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Post-stroke BCI headset increases rehab options

Use of brain-computer interface adds to options in at-home, remote rehab



Professor Jose Luis Contreras-Vidal at the University of Houston works with a patient testing the headset

A portable brain-computer interface headset which connects the brain of stroke survivors to powered exoskeletons has been created, which could transform post-stroke rehabilitation. 

The brain-computer interface (BCI) is a system that provides a pathway between the brain and external devices by interpreting electroencephalography (EEG), interpreting the brain’s activity to initiate robotic movement. 

Brain-machine interfaces based on scalp EEG also have the potential to promote cortical plasticity following stroke, which has been shown to improve motor recovery outcomes.

This newly-created adjustable headset, from the University of Houston is designed from commercial off-the-shelf components, and researchers say it can accommodate 90 per cent of the population. It is also affordable and can be used in a diverse range of environments, including at home.

“We designed and validated a wireless, easy-to-use, mobile, dry-electrode headset for scalp EEG recordings for closed-loop BCI and internet-of-things (IoT) applications,” reports Professor Jose Luis Contreras-Vidal, an international pioneer in non-invasive brain-machine interfaces and robotic device inventions.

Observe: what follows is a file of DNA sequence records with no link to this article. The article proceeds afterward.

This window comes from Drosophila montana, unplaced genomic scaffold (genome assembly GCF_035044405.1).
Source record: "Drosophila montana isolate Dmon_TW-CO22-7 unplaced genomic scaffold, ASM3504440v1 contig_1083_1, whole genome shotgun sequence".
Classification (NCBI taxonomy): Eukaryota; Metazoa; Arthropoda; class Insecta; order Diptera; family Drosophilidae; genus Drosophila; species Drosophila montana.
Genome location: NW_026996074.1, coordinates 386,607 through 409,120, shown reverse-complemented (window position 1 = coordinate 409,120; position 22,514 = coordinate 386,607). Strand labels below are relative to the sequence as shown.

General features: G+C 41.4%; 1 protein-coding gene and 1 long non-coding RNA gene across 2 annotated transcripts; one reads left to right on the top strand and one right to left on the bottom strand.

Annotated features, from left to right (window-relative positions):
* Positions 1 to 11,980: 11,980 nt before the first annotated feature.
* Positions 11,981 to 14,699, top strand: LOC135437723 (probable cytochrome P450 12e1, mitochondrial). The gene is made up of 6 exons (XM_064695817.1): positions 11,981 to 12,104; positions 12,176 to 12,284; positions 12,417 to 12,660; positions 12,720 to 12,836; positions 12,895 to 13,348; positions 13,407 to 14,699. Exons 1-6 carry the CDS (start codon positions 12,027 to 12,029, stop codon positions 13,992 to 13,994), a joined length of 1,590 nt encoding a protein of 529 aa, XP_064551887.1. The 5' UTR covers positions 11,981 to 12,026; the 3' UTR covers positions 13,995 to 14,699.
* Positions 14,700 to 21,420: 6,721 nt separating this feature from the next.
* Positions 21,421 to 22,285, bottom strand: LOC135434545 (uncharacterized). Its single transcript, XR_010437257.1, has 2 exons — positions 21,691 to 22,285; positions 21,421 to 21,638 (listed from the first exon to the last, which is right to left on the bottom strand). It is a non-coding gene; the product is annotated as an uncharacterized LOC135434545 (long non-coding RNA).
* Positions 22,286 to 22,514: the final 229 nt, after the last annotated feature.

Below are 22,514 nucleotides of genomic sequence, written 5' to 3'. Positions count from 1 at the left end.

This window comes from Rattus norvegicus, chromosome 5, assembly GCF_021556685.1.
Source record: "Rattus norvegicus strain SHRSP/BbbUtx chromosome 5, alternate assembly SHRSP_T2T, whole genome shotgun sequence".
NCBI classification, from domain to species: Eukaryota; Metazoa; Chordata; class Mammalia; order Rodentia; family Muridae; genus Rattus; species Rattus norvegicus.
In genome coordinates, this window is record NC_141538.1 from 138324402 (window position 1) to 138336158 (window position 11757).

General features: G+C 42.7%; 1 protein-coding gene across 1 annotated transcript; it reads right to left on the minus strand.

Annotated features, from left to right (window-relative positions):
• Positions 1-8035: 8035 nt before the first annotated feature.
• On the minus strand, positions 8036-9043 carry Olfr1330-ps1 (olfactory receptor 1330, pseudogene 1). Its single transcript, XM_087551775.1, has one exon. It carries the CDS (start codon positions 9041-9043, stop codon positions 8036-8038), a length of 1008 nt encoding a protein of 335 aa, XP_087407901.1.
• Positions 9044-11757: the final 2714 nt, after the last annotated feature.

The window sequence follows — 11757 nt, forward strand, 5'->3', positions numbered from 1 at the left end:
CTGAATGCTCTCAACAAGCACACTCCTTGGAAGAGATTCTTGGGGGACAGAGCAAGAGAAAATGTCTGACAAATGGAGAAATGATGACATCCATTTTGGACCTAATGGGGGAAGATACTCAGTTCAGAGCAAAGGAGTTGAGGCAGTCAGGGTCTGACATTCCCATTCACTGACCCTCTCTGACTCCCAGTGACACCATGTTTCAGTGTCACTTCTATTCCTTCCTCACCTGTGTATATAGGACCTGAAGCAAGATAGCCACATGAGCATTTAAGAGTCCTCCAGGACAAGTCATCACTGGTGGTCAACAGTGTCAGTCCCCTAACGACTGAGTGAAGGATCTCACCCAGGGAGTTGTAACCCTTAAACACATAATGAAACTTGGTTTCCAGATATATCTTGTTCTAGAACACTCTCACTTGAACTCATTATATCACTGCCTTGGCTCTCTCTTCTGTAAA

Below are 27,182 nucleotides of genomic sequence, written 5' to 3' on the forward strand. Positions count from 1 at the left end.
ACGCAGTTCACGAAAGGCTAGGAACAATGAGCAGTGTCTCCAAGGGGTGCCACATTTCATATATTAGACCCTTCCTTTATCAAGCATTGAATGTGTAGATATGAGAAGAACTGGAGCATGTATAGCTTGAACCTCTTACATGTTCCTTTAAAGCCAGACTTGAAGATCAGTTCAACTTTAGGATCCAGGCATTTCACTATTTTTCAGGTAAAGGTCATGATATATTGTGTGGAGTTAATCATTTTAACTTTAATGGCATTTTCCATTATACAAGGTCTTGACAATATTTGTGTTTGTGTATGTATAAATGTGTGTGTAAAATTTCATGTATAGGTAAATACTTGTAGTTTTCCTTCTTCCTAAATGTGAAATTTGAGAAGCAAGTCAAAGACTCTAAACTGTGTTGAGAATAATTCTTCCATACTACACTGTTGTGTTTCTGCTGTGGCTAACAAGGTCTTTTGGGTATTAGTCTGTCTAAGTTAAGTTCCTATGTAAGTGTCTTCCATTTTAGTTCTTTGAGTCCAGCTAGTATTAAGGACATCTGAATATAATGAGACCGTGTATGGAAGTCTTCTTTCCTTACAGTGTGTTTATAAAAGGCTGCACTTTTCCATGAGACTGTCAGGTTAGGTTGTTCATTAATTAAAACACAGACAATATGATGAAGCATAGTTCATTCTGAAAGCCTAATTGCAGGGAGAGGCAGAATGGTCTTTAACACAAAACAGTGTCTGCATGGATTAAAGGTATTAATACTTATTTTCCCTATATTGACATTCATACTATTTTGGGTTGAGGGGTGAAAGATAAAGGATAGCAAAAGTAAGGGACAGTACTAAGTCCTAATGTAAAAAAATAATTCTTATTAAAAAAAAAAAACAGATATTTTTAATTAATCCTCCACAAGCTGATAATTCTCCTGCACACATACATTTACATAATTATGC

“We used a multi-pronged approach that balanced interoperability, cost, portability, usability, form factor, reliability and closed-loop operation.”

In the current prototype, five EEG electrodes were incorporated in the electrode bracket spanning the sensorimotor cortices and three skin sensors were included to measure eye movement and blinks. 

An inertial movement unit, measuring head motion, allows for a portable brain-body imaging system for BCI applications.

“Most commercial EEG-based BCI systems are tethered to immobile processing hardware or require complex programming or set-up, making them difficult to deploy outside of the clinic or laboratory without technical assistance or extensive training,” said Prof Contreras-Vidal.

“A portable and wireless BCI system is highly preferred so it can be used outside lab in clinical and non-clinical mobile applications at home, work, or play.

“Current commercial EEG amplifiers and BCI headsets are prohibitively expensive, lack interoperability, or fail to provide a high signal quality or closed-loop operation, which are vital for BCI applications.”